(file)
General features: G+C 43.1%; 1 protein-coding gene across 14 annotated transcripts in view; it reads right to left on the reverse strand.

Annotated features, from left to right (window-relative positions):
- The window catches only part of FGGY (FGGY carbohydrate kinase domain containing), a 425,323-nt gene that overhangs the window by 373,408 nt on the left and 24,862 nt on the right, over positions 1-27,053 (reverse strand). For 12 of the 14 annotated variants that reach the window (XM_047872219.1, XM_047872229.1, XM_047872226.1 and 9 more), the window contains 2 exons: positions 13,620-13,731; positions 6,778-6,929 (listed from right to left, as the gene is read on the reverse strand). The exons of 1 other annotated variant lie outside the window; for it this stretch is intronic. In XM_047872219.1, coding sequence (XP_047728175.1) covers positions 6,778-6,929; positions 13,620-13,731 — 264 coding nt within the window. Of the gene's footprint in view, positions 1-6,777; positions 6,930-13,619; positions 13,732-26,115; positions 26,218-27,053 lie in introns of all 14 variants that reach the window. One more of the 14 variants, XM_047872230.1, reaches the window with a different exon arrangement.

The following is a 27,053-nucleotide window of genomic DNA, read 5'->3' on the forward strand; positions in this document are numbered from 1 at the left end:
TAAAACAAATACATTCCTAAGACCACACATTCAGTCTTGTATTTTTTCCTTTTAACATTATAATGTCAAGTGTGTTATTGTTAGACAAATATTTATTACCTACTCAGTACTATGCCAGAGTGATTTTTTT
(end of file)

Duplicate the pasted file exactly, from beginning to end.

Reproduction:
General features: G+C 43.1%; 1 protein-coding gene across 14 annotated transcripts in view; it reads right to left on the reverse strand.

Annotated features, from left to right (window-relative positions):
- The window catches only part of FGGY (FGGY carbohydrate kinase domain containing), a 425,323-nt gene that overhangs the window by 373,408 nt on the left and 24,862 nt on the right, over positions 1-27,053 (reverse strand). For 12 of the 14 annotated variants that reach the window (XM_047872219.1, XM_047872229.1, XM_047872226.1 and 9 more), the window contains 2 exons: positions 13,620-13,731; positions 6,778-6,929 (listed from right to left, as the gene is read on the reverse strand). The exons of 1 other annotated variant lie outside the window; for it this stretch is intronic. In XM_047872219.1, coding sequence (XP_047728175.1) covers positions 6,778-6,929; positions 13,620-13,731 — 264 coding nt within the window. Of the gene's footprint in view, positions 1-6,777; positions 6,930-13,619; positions 13,732-26,115; positions 26,218-27,053 lie in introns of all 14 variants that reach the window. One more of the 14 variants, XM_047872230.1, reaches the window with a different exon arrangement.

The following is a 27,053-nucleotide window of genomic DNA, read 5'->3' on the forward strand; positions in this document are numbered from 1 at the left end:
TAAAACAAATACATTCCTAAGACCACACATTCAGTCTTGTATTTTTTCCTTTTAACATTATAATGTCAAGTGTGTTATTGTTAGACAAATATTTATTACCTACTCAGTACTATGCCAGAGTGATTTTTTT